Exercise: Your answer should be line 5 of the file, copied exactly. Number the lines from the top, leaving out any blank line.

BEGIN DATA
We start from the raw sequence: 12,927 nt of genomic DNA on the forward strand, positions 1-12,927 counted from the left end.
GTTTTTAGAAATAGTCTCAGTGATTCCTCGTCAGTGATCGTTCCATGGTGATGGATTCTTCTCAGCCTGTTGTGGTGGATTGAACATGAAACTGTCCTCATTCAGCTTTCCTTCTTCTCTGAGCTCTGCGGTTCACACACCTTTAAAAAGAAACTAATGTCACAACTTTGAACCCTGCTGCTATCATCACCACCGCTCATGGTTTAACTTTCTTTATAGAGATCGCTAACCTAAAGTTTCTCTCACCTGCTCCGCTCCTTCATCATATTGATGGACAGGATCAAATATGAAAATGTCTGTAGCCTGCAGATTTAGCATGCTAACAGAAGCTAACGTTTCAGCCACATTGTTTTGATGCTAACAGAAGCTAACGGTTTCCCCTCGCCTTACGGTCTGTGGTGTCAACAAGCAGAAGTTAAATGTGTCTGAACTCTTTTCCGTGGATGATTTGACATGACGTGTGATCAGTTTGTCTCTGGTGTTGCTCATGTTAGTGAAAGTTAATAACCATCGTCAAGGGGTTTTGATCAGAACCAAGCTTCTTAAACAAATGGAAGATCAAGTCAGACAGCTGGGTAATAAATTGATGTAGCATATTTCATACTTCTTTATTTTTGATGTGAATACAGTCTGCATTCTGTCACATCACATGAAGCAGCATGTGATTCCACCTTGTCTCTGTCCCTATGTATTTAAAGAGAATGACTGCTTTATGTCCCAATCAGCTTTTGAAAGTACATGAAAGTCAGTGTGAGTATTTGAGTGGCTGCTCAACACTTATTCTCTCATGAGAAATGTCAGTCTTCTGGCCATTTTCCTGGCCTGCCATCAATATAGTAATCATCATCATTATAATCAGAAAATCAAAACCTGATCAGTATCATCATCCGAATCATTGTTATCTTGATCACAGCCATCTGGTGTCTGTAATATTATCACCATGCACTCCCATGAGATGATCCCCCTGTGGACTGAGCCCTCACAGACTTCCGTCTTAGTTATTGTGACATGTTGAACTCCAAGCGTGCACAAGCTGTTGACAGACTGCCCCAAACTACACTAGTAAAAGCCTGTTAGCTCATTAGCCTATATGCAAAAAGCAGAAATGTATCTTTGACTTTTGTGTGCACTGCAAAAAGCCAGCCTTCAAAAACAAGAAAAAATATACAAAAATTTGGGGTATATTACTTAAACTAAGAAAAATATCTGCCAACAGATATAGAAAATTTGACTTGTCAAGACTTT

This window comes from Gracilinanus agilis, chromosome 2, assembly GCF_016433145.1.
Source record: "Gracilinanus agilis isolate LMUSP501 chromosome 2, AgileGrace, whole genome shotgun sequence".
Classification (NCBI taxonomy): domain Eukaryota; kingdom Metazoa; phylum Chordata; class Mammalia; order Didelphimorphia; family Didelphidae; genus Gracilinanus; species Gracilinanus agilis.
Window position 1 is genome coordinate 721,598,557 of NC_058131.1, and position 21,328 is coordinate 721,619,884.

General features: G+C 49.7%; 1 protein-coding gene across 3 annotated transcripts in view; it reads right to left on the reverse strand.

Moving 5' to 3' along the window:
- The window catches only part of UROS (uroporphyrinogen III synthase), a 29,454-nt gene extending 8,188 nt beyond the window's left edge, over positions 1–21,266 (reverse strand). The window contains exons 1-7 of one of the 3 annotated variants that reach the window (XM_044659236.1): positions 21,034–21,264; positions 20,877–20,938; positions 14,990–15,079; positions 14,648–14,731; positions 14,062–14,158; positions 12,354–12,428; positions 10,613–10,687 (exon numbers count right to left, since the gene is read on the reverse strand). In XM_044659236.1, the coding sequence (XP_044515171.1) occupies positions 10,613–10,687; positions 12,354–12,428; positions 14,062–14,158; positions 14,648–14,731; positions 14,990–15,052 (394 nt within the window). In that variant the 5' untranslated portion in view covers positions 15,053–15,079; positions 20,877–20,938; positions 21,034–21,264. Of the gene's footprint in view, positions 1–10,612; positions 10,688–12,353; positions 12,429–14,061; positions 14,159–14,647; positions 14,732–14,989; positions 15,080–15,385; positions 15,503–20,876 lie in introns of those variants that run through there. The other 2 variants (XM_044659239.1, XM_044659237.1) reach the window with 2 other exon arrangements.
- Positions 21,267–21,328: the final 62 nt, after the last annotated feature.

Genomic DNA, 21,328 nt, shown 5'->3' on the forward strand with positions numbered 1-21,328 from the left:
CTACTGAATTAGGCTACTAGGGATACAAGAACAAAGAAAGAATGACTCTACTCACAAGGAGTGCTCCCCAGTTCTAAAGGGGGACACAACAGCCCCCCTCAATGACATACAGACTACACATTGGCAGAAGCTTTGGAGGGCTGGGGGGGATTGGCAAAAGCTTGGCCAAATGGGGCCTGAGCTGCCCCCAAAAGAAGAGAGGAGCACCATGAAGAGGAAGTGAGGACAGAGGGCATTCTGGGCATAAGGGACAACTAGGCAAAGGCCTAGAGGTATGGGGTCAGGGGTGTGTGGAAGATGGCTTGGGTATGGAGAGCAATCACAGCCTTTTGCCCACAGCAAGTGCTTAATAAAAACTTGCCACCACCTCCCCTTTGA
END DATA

Classification (NCBI taxonomy): domain Eukaryota; kingdom Metazoa; phylum Chordata; class Mammalia; order Didelphimorphia; family Didelphidae; genus Gracilinanus; species Gracilinanus agilis.